St Helen’s Well, Great Asby MYD62432 (c) WDLPS, 2023
St Helen’s Well is located in the centre of Great Asby. Despite its name, it is a large natural spring. A well is created by digging into the ground, and water is usually drawn up from underground aquifers by pump or container. However, a spring is a natural occurrence, and refers to where water flows from an aquifer to the earth’s surface.
It is surrounded on three sides by a wall. The unenclosed side allows the spring water to drain into Asby Beck. The date of the enclosure is uncertain, however it was probably altered in the late 19th century. It is constructed from slobbered limestone rubble, with a sandstone string course and weathered limestone coping. The limestone appears to have been ripped from pavement, available on nearby upland areas (and now protected by Limestone Pavement Orders).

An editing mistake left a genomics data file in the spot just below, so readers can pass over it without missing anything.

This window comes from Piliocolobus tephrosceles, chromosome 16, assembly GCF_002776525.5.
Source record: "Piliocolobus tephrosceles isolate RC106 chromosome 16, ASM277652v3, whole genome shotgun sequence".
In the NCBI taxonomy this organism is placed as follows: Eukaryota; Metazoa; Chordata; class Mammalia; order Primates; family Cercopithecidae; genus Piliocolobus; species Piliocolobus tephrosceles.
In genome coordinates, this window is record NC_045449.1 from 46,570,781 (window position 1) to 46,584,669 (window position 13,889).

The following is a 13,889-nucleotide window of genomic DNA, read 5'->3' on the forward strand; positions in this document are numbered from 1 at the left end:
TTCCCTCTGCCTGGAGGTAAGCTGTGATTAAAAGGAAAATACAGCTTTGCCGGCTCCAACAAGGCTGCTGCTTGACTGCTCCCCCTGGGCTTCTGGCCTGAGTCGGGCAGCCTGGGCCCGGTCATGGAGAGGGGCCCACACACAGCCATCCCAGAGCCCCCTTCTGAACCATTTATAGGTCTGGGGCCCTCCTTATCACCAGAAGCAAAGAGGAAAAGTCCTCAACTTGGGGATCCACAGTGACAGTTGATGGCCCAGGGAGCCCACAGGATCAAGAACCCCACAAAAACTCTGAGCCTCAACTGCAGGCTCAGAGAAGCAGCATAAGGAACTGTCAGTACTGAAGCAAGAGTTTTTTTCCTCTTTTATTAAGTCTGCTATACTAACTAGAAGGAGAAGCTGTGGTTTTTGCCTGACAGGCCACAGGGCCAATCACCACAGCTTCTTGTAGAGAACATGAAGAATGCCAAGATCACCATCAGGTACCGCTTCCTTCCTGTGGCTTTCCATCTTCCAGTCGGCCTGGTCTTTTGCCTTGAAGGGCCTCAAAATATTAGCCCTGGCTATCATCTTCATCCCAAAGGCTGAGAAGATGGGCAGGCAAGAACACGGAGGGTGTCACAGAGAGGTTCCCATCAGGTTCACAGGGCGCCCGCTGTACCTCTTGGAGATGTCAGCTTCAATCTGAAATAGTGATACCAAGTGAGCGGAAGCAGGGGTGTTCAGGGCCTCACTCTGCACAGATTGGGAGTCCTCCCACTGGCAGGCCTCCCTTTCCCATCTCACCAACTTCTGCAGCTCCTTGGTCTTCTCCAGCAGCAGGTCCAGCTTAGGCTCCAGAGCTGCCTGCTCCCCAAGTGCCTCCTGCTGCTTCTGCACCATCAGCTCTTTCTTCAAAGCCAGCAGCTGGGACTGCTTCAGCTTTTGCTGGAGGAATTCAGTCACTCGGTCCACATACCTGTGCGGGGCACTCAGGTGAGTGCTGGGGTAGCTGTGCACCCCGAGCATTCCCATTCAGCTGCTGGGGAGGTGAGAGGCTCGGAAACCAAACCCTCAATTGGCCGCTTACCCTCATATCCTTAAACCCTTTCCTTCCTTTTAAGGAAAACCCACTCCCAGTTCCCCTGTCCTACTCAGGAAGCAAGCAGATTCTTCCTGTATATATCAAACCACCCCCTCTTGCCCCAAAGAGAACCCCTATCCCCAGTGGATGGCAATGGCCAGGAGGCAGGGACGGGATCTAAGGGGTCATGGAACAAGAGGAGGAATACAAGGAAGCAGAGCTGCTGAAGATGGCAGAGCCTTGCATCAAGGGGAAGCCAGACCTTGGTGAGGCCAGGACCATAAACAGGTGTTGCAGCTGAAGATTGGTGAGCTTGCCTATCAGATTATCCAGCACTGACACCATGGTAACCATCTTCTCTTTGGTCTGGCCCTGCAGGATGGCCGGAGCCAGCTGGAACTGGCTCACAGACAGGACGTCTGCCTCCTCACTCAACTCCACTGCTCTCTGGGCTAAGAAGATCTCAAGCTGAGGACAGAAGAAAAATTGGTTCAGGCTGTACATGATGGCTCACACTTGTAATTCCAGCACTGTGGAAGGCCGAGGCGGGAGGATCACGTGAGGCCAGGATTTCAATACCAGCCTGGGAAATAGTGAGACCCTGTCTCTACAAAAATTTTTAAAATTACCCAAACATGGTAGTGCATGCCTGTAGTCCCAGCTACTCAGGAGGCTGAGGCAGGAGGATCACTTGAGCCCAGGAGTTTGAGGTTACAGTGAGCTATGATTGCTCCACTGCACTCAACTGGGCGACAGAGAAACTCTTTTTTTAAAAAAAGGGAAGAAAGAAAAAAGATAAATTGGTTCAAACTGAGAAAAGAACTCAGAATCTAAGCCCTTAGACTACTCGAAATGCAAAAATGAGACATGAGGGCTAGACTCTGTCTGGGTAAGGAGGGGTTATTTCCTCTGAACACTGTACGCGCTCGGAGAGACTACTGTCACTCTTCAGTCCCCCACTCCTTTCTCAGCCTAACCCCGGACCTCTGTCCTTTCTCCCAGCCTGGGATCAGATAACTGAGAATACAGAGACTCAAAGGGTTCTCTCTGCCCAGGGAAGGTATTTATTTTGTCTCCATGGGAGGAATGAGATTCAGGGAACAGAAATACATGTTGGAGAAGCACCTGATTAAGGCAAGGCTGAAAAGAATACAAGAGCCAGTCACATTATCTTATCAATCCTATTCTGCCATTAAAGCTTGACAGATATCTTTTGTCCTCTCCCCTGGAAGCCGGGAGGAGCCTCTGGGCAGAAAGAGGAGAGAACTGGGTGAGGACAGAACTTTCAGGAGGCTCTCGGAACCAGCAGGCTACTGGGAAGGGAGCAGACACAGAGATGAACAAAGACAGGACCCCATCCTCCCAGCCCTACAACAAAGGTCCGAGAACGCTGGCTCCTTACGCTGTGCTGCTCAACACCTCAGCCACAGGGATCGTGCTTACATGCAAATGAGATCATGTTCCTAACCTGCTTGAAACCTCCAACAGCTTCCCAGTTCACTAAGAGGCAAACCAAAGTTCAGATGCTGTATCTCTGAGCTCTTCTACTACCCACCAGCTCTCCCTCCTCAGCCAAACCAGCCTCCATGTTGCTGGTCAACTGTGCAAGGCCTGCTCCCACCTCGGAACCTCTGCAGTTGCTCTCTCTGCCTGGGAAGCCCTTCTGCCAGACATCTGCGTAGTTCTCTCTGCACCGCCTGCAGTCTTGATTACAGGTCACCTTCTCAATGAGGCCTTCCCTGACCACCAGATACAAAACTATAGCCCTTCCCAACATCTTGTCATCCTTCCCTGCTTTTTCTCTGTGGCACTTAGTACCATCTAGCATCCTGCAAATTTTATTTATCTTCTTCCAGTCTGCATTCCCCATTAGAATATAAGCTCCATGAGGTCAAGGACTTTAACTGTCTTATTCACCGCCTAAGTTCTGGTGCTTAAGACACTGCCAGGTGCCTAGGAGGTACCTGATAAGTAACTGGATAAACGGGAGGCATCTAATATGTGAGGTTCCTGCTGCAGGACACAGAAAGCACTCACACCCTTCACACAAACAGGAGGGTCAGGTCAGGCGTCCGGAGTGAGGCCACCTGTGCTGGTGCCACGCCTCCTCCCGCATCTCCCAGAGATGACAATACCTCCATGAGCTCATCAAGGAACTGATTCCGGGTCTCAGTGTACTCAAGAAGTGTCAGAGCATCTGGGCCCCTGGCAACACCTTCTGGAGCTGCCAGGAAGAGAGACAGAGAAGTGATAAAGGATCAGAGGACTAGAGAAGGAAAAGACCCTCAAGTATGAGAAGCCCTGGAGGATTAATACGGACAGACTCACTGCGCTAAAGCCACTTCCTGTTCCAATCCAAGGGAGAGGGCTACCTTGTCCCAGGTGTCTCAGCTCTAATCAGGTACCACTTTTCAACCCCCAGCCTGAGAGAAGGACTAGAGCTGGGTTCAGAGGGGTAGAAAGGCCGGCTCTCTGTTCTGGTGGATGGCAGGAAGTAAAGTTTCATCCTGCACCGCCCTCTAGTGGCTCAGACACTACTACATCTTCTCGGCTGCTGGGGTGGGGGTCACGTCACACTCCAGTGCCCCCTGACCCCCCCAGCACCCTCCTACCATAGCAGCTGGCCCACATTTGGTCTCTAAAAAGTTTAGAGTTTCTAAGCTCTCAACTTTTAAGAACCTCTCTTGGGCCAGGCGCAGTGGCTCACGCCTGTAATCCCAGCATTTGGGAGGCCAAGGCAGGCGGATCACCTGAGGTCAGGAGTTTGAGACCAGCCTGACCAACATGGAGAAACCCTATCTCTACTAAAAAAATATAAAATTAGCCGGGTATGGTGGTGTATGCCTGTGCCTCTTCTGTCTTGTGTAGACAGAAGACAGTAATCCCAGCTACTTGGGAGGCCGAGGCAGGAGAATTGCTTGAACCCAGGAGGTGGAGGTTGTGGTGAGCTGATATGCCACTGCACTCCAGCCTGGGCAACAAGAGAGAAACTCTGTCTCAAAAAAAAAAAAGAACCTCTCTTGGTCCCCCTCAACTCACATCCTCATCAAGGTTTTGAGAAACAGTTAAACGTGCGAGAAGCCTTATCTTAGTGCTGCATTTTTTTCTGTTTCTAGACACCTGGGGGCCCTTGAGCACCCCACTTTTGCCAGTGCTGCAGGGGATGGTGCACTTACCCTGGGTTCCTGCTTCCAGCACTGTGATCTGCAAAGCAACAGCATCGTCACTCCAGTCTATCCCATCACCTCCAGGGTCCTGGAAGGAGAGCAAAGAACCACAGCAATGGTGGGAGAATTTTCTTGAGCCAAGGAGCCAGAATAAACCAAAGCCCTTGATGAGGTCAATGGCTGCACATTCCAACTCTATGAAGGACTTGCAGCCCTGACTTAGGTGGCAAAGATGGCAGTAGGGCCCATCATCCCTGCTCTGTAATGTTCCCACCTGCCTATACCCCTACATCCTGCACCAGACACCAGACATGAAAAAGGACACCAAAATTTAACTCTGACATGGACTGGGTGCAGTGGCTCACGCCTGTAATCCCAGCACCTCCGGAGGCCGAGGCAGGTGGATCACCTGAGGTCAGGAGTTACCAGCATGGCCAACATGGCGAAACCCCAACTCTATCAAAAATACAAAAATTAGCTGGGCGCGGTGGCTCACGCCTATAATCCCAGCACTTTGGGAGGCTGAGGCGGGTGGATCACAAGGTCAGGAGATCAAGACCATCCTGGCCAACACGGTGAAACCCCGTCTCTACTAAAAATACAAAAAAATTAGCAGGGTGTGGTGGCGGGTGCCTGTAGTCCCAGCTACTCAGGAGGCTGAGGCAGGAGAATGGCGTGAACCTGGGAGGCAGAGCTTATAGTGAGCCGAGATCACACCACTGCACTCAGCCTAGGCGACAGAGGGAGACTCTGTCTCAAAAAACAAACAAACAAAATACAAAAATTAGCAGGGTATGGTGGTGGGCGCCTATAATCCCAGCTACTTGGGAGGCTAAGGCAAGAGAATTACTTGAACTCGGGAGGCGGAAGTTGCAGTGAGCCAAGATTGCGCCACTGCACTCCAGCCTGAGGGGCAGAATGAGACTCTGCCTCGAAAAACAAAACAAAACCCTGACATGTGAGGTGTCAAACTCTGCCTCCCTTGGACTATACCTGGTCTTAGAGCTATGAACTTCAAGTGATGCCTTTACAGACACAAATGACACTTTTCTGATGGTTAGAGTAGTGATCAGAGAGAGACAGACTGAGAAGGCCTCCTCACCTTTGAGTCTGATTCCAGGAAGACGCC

There are accounts dating to the early 19th century that mention stone benches lining the walls of the enclosure of the wall, however these are no longer extant. The spring has long been known for its healing properties, and people made pilgrimages to use it according to local stories. It was also apparently used for open air baptisms.
Outside the gateway is a blue plaque that commemorates work undertaken in 2008.
It is located very near to St Helen’s Almshouse. It is unclear whether there was an associative connection. The almshouses were founded in 1811 and erected in 1814 (but has a datestone of 1812) as a single build of square plan, and then subdivided into four cottages (by at least 1897, when outshots at either end had been added).
YDNPA, A Way Through: Great Asby (2023)
WDLP, Westmorland Dales Small-Scale Heritage Feature Survey: Technical Report Great Asby and Little Asby, unpublished report, 2023